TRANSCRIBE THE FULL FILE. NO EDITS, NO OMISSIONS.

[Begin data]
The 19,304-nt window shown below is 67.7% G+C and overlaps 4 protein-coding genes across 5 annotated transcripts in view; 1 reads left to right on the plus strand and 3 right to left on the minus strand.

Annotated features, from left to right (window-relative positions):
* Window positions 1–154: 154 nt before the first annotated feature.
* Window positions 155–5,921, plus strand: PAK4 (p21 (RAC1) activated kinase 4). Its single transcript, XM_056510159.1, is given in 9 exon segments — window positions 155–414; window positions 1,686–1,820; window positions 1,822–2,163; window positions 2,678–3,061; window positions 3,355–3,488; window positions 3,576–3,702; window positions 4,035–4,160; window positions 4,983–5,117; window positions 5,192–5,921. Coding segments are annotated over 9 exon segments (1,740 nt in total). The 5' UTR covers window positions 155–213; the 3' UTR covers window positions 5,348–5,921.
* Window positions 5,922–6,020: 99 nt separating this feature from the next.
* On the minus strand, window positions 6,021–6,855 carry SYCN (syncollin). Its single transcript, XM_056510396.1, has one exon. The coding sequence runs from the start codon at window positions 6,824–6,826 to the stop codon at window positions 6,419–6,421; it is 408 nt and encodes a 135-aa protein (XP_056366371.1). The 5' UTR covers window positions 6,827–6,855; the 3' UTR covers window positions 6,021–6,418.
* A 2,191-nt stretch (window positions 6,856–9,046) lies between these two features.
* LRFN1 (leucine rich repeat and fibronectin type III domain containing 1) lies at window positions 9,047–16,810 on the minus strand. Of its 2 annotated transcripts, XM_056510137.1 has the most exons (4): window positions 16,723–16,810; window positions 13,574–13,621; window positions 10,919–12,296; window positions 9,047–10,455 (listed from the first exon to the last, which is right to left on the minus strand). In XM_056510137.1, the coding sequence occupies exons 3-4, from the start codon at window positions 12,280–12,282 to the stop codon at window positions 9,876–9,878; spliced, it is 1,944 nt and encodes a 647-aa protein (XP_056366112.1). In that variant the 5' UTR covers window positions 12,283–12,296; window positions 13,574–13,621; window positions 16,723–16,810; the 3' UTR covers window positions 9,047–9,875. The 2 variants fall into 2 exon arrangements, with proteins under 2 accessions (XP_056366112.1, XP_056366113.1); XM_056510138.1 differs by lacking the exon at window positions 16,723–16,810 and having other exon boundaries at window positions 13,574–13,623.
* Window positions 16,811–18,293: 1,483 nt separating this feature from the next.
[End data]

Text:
The 19,304-nt window shown below is 67.7% G+C and overlaps 4 protein-coding genes across 5 annotated transcripts in view; 1 reads left to right on the plus strand and 3 right to left on the minus strand.

Annotated features, from left to right (window-relative positions):
* Window positions 1–154: 154 nt before the first annotated feature.
* Window positions 155–5,921, plus strand: PAK4 (p21 (RAC1) activated kinase 4). Its single transcript, XM_056510159.1, is given in 9 exon segments — window positions 155–414; window positions 1,686–1,820; window positions 1,822–2,163; window positions 2,678–3,061; window positions 3,355–3,488; window positions 3,576–3,702; window positions 4,035–4,160; window positions 4,983–5,117; window positions 5,192–5,921. Coding segments are annotated over 9 exon segments (1,740 nt in total). The 5' UTR covers window positions 155–213; the 3' UTR covers window positions 5,348–5,921.
* Window positions 5,922–6,020: 99 nt separating this feature from the next.
* On the minus strand, window positions 6,021–6,855 carry SYCN (syncollin). Its single transcript, XM_056510396.1, has one exon. The coding sequence runs from the start codon at window positions 6,824–6,826 to the stop codon at window positions 6,419–6,421; it is 408 nt and encodes a 135-aa protein (XP_056366371.1). The 5' UTR covers window positions 6,827–6,855; the 3' UTR covers window positions 6,021–6,418.
* A 2,191-nt stretch (window positions 6,856–9,046) lies between these two features.
* LRFN1 (leucine rich repeat and fibronectin type III domain containing 1) lies at window positions 9,047–16,810 on the minus strand. Of its 2 annotated transcripts, XM_056510137.1 has the most exons (4): window positions 16,723–16,810; window positions 13,574–13,621; window positions 10,919–12,296; window positions 9,047–10,455 (listed from the first exon to the last, which is right to left on the minus strand). In XM_056510137.1, the coding sequence occupies exons 3-4, from the start codon at window positions 12,280–12,282 to the stop codon at window positions 9,876–9,878; spliced, it is 1,944 nt and encodes a 647-aa protein (XP_056366112.1). In that variant the 5' UTR covers window positions 12,283–12,296; window positions 13,574–13,621; window positions 16,723–16,810; the 3' UTR covers window positions 9,047–9,875. The 2 variants fall into 2 exon arrangements, with proteins under 2 accessions (XP_056366112.1, XP_056366113.1); XM_056510138.1 differs by lacking the exon at window positions 16,723–16,810 and having other exon boundaries at window positions 13,574–13,623.
* Window positions 16,811–18,293: 1,483 nt separating this feature from the next.